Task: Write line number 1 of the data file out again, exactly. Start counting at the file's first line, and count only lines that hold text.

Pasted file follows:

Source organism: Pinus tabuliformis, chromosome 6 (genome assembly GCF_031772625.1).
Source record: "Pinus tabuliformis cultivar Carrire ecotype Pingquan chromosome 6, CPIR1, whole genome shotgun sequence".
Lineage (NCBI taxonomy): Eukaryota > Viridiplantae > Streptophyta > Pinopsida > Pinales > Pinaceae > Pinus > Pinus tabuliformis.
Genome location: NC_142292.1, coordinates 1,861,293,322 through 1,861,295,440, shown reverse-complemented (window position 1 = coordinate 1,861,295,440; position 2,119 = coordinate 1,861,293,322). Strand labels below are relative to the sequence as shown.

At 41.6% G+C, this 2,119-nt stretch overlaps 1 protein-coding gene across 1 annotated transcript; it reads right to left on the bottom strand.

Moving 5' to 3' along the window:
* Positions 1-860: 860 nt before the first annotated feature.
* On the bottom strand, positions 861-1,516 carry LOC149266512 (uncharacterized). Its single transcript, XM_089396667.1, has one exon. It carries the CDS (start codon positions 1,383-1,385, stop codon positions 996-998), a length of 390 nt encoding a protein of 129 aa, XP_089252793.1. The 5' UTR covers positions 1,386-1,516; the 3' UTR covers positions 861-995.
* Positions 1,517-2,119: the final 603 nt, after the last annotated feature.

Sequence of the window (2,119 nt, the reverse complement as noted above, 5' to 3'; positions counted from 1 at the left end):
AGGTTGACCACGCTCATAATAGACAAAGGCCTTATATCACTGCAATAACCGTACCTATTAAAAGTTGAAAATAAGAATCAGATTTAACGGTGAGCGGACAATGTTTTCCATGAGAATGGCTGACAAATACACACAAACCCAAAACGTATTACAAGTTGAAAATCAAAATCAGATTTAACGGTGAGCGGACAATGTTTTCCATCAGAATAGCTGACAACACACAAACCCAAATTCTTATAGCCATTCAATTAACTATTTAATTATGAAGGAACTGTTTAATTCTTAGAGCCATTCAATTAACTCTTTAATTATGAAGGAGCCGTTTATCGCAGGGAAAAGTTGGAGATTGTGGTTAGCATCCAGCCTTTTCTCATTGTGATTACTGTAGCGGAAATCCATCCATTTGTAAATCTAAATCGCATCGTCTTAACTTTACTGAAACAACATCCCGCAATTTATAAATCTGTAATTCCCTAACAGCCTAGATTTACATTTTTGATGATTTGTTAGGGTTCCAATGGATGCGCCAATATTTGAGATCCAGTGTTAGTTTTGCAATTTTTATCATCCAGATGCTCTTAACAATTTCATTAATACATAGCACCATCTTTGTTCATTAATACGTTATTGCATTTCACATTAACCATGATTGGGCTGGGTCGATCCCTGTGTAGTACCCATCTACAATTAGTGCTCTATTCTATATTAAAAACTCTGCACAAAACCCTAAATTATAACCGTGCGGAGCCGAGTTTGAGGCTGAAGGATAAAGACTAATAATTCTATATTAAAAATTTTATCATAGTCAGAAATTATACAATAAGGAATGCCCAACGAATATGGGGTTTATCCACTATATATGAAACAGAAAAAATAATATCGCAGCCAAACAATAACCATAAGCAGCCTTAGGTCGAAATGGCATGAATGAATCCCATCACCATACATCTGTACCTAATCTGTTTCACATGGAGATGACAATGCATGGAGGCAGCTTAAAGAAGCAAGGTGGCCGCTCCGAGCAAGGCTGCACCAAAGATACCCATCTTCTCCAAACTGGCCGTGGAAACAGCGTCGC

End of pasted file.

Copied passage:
Source organism: Pinus tabuliformis, chromosome 6 (genome assembly GCF_031772625.1).